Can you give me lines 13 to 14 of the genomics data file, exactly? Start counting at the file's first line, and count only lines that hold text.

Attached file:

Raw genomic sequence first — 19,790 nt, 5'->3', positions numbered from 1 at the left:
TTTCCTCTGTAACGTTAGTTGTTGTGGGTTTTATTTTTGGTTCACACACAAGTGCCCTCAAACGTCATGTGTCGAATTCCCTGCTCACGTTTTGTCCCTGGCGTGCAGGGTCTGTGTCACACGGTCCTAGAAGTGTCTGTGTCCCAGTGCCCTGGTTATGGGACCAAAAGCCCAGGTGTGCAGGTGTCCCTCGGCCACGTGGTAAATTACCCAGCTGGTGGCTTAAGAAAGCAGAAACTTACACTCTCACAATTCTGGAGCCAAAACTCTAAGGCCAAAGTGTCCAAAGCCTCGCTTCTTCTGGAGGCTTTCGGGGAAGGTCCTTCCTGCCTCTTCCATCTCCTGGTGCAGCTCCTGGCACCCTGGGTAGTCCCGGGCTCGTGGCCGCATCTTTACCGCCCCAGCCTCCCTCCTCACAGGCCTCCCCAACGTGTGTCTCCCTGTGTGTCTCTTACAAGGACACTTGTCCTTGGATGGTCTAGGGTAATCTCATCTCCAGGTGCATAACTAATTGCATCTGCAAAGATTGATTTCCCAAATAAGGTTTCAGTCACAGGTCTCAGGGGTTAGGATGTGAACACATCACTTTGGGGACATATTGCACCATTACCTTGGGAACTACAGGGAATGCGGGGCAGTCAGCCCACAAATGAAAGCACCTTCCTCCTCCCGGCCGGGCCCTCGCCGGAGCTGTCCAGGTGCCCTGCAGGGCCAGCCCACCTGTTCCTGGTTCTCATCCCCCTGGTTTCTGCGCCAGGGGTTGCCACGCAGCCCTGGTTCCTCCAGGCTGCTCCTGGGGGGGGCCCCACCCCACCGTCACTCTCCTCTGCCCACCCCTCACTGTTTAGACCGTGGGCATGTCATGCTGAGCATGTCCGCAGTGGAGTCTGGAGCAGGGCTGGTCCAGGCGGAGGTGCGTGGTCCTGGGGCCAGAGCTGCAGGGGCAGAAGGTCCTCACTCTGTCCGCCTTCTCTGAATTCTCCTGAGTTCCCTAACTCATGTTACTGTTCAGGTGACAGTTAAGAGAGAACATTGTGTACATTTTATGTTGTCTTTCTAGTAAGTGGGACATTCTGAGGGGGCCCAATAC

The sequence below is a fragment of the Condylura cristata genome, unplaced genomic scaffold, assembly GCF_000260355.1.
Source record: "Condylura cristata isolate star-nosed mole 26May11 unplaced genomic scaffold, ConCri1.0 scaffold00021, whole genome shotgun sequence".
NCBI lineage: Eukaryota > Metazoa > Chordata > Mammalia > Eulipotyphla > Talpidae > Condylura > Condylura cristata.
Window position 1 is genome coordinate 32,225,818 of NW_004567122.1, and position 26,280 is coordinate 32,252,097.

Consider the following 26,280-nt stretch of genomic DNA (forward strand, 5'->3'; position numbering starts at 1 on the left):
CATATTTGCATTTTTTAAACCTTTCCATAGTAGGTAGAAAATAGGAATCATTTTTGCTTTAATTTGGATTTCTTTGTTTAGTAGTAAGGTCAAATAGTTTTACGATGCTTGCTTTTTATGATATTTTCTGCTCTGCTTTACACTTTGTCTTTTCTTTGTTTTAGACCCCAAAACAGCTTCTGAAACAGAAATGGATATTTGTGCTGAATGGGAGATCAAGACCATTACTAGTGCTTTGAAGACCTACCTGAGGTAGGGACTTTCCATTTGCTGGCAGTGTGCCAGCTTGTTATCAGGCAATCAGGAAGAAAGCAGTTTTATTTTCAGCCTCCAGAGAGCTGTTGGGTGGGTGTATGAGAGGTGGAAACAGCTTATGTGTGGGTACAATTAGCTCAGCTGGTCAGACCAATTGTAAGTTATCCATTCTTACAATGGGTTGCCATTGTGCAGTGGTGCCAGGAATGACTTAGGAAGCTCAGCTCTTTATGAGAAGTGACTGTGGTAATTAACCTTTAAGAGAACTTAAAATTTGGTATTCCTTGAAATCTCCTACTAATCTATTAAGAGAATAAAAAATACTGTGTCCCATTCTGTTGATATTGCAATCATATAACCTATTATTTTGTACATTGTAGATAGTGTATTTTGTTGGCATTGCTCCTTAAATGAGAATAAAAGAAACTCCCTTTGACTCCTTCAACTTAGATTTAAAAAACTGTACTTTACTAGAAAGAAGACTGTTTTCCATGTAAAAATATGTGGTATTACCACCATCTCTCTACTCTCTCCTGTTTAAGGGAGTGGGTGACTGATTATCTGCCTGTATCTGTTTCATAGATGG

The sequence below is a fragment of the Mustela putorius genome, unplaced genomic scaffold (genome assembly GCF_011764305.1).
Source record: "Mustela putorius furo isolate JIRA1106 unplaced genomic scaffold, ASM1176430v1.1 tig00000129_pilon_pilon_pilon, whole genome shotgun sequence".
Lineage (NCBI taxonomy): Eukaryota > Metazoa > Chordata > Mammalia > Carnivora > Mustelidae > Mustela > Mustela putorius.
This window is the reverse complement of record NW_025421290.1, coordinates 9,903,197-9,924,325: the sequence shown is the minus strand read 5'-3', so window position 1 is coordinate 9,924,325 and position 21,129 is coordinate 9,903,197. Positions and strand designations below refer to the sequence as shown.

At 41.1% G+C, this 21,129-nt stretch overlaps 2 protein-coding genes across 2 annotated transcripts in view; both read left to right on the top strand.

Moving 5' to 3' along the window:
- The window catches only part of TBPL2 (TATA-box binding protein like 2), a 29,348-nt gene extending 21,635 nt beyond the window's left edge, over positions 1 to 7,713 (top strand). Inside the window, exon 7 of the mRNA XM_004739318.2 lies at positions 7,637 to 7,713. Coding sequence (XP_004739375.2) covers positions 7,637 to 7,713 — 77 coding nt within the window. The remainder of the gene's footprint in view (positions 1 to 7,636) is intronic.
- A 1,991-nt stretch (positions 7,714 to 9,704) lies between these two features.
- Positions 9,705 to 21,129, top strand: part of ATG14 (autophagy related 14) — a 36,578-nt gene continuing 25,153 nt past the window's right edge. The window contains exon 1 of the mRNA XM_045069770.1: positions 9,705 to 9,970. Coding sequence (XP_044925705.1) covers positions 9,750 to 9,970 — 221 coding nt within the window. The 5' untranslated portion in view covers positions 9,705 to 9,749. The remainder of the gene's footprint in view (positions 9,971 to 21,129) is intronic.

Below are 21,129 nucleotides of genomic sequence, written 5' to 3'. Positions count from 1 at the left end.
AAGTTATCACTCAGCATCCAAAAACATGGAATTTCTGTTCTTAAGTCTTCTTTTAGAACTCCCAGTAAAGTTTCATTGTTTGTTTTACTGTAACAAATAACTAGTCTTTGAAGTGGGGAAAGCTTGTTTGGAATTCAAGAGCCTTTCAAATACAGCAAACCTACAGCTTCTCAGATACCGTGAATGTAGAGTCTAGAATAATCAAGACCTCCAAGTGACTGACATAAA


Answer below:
At 41.1% G+C, this 21,129-nt stretch overlaps 2 protein-coding genes across 2 annotated transcripts in view; both read left to right on the top strand.

Moving 5' to 3' along the window: